In the fall of 1997 the Washington Scholarship Fund announced the expansion of a previously establishment, privately-funded school voucher program in Washington, D.C originally established in 1993. In the spring of 1998, over six thousand students from public and private schools applied to the new program; of these initial applicants, over one thousand were offered scholarships.
In the past decade much more has become known about the impacts of school vouchers on low-income families and their children. Ten years ago, the information available came primarily from an experimental public-school choice program attempted in Alum Rock, California during the 1960s But beginning in 1990 data were collected on voucher programs in many cities, including Milwaukee, Cleveland, Indianapolis, San Antonio, New York City, Washington, and Dayton, Ohio. Initially, many of these studies were limited by the quality of the data or the research procedures employed.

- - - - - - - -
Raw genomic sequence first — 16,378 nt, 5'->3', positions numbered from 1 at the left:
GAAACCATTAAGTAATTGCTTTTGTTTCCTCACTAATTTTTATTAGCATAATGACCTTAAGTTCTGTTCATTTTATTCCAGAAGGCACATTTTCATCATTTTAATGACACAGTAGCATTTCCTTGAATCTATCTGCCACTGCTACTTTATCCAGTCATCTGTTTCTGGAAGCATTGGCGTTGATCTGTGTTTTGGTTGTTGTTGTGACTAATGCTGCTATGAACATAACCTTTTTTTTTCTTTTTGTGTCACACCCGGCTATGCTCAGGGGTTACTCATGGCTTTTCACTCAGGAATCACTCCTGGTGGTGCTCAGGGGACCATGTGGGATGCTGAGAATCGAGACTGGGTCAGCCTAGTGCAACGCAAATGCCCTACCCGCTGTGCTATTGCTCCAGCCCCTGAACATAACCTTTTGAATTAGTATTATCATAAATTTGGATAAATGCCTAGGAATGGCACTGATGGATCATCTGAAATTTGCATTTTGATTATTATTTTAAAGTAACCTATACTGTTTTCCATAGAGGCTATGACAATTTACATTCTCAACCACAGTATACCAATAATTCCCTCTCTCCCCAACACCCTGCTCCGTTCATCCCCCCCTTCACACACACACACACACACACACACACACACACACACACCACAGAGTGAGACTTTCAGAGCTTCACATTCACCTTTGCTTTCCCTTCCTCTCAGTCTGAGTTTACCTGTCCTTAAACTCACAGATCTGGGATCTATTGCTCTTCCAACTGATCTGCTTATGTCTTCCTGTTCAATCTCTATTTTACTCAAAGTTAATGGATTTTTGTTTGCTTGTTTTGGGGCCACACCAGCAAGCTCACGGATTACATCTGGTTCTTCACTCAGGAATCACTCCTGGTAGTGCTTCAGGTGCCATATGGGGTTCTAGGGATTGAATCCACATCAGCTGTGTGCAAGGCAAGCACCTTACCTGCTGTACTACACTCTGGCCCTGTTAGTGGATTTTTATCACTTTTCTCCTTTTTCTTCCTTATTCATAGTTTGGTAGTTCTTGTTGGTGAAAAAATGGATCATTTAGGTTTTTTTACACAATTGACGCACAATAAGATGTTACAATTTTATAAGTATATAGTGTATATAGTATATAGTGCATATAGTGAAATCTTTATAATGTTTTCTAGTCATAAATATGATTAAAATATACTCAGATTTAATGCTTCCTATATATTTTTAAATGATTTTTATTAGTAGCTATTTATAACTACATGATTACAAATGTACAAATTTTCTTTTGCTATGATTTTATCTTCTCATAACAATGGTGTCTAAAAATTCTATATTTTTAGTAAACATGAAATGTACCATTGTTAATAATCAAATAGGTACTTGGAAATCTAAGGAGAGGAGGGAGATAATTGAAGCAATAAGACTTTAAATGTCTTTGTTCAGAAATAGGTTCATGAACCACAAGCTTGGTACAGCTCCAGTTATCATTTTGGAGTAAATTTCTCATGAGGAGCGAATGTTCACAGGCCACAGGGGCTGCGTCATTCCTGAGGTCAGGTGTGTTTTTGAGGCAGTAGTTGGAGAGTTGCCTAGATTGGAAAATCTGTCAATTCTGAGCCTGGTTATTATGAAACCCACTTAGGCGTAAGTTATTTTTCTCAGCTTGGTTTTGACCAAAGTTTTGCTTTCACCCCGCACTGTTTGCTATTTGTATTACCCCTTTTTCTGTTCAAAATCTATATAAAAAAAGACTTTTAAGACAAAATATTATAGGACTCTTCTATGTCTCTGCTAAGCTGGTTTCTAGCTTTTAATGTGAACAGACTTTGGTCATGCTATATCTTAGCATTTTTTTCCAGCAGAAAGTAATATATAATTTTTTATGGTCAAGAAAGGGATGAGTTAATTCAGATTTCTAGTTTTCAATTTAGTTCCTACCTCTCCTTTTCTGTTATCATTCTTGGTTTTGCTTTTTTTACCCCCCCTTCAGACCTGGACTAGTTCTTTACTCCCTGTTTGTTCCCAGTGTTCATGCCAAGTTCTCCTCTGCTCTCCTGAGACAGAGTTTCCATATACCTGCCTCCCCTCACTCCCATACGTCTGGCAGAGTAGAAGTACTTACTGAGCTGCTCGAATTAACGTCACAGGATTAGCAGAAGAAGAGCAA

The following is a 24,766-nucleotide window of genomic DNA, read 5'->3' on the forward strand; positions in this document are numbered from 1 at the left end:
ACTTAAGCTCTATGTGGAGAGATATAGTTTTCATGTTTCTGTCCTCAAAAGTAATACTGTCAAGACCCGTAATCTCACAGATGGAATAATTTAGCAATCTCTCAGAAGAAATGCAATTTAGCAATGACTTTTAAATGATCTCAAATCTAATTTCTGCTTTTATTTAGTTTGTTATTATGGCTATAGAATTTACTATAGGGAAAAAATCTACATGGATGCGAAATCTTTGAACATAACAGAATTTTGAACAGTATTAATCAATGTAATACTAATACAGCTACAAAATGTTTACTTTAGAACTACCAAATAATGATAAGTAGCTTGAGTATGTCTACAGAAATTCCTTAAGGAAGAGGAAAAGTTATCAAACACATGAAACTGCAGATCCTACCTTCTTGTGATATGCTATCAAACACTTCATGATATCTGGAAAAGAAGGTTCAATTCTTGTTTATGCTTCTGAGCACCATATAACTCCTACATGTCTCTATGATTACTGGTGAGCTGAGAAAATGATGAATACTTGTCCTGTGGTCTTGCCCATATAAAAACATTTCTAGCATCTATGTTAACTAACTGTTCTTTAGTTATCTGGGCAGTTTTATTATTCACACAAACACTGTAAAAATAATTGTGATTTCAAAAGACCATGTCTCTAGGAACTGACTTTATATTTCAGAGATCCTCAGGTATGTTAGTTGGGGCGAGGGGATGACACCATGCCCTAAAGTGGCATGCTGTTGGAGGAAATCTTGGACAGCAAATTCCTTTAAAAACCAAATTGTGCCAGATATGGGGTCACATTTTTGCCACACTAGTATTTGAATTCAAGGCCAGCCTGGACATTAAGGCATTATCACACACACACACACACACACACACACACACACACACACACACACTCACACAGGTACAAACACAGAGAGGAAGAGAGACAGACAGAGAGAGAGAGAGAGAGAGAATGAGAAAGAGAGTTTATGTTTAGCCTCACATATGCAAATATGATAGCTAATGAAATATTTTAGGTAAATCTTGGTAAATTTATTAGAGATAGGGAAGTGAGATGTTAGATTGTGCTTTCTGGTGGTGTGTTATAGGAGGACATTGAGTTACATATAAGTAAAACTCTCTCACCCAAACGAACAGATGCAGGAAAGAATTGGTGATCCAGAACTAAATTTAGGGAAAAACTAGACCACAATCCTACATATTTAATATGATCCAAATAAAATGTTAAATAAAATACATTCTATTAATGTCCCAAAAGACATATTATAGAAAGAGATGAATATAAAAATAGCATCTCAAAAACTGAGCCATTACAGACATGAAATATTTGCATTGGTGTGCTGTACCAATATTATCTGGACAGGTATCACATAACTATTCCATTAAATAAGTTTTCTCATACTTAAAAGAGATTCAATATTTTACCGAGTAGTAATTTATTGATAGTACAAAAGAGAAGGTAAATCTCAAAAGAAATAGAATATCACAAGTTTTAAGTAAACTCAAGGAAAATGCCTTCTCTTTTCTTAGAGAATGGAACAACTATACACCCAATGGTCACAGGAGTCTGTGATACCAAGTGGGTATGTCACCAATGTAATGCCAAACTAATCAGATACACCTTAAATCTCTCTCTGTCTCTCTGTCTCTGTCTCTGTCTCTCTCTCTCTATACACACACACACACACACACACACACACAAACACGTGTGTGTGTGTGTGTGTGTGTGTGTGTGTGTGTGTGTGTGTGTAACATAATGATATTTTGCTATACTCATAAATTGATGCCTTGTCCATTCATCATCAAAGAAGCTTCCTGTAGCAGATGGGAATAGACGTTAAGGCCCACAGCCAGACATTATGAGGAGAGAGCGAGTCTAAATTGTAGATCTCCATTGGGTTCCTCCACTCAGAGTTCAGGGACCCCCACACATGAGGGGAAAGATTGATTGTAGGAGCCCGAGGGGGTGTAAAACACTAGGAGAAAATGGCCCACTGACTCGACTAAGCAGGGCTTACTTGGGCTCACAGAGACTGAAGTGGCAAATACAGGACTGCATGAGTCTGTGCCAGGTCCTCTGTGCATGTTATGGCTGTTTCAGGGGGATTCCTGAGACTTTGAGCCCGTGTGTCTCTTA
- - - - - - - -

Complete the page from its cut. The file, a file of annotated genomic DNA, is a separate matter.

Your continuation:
In 1996 the Cleveland Scholarship Program (CSP) provided scholarships to 1,996 students in grades kindergarten through grade three who came from low-income families. Students could use these scholarships at any participating Cleveland private school, secular or religious. The program continued into the 1996-97 and 1997-98 school years. Approximately 3,000 students participated in the program in its second year and 3,674 students in the third year. This evaluation reports the results from a survey undertaken during the summer and fall of 1998.
The issue of education vouchers has become a new Gettysburg for America in the closing years of the twentieth century--and promises to continue to be a blood-soaked civil war battlefield in the new millennium.